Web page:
Biennial ownership is a term used to describe a fractional share of ownership in a property. Applying primarily to timeshares, it allows the owner to use the property every other year.

What is biennial ownership?

In biennial ownership, a person participating in a timeshare home has access to and use of a property every other year. In comparison, an owner able to use it every year will have annual usage, and those who can use it two times a year will have biannual usage.

Biennial usage is also often referred to as EOY (every other year) ownership or usage.

How does biennial ownership work?

In timeshares, numerous people buy points or weeks of time to use a property, usually a vacation home. Generally speaking, each owner buys a share or period of time in which they can use the residence. The timeshare purchase agreement outlines how much time the buyer will have to use the property each year.

Those who buy a timeshare and wish to use it every other year will purchase biennial ownership. Most timeshares offer a week or more of use each year — annual ownership timeshares. Some provide use twice a year — biannual ownership. It is possible for other ownership types to be offered, including multiple visits per year, and others that divide the length of time out over several years.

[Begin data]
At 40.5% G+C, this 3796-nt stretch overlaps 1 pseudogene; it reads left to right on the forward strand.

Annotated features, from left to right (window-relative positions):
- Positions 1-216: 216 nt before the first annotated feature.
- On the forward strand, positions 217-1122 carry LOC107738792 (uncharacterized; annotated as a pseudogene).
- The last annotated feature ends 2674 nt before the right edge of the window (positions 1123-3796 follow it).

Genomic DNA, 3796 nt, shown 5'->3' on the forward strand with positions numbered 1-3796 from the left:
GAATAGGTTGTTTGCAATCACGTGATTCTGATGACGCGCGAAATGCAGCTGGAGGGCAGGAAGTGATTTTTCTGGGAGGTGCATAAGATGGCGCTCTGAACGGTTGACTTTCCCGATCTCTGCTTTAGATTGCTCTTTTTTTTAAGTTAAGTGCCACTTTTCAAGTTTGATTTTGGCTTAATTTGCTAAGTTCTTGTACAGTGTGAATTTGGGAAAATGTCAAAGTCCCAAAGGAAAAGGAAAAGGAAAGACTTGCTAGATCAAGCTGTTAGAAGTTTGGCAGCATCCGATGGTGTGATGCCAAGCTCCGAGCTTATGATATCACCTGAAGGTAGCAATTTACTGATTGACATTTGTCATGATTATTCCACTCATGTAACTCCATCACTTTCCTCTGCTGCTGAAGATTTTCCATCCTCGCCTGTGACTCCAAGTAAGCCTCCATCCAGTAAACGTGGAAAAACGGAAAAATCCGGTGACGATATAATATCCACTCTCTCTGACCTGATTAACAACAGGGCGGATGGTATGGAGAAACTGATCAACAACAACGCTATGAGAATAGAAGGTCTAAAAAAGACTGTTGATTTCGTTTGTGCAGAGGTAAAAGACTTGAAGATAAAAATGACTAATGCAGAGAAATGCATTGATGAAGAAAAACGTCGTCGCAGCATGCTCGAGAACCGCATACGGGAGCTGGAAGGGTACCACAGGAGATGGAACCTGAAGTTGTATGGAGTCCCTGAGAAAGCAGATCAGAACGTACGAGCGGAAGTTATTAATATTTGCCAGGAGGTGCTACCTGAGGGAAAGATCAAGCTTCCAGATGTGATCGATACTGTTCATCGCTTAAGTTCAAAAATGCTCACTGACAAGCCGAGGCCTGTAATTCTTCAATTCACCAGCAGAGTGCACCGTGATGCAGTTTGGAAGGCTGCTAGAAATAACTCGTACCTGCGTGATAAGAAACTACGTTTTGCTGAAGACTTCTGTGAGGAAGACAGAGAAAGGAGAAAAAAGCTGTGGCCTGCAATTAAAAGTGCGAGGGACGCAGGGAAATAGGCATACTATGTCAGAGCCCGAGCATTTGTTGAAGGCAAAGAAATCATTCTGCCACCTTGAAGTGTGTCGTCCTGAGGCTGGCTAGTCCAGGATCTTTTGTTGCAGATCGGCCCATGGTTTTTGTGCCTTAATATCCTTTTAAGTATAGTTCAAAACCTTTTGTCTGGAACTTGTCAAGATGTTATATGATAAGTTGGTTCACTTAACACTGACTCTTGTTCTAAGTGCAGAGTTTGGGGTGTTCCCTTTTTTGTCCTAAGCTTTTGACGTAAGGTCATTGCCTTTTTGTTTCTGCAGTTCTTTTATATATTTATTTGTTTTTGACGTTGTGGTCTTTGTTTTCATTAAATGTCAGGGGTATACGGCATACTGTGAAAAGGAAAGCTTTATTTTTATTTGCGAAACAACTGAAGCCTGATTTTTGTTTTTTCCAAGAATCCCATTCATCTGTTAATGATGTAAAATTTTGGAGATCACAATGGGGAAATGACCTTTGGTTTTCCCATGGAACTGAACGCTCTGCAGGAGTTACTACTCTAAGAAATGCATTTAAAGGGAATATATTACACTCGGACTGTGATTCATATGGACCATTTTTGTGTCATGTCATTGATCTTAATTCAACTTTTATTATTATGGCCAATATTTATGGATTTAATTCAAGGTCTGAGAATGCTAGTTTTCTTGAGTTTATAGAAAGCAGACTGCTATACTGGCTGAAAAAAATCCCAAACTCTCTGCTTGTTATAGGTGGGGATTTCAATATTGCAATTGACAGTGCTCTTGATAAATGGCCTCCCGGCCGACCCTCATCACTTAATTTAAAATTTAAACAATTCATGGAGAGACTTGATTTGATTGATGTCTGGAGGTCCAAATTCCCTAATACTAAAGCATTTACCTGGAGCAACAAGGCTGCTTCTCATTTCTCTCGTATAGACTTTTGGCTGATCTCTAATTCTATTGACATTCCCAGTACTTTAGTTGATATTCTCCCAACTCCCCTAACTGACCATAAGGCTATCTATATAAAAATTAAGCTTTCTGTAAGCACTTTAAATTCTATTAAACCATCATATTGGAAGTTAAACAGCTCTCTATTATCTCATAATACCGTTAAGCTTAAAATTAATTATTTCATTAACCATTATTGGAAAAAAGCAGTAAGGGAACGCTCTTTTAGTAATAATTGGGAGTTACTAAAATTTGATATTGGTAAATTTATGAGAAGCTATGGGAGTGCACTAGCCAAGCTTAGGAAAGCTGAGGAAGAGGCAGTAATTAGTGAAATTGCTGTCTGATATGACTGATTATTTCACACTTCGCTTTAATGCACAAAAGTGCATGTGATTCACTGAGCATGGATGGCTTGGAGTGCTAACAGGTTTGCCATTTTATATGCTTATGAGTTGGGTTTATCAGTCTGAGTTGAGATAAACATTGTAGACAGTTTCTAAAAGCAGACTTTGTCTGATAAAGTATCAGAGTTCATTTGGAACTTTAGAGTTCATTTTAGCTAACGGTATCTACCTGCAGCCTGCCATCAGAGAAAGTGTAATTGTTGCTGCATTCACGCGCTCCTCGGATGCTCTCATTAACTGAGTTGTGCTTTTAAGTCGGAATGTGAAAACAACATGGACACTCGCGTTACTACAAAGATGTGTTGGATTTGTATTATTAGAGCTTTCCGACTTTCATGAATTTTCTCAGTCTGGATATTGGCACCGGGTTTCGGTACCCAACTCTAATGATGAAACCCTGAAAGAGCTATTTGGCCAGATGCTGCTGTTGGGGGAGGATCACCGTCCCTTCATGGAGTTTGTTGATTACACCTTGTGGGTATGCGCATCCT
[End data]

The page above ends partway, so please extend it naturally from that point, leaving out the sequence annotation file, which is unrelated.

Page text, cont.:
In most biennial ownership contracts, the purchase agreement will assign years for the buyer, specifying even or odd years. In most situations, the more frequent the access, the more expensive the purchase price of the timeshare.

What are the pros and cons of biennial ownership?

Many people prefer to holiday in a home rather than a hotel. Timeshares give you a guaranteed vacation home without the headaches or the expenses of full-out ownership.  Unfortunately, timeshares aren’t always a good investment. They can have extremely high maintenance costs, and the contracts can be tricky to get out of.

Among the different types of timeshare ownership, biennial ownership has its own pros and cons.


  • Biennial ownership can be a cheaper option than other ownership types that give you more time. Typically, biennial owners pay half of what the annual timeshare owners do.
  • If you don’t get much annual paid time-off, biennial ownership can allow you to save up your vacation time for the years in which you are “on.”


  • You may not be able to travel in the years you have access to your timeshare or you may wish to vacation in a different location.
  • It is often difficult, if not impossible, to switch years.

Other alternative ownership options, like points systems, can give you more flexibility on when you visit your timeshare, the duration of your stays, and even the locations you can visit.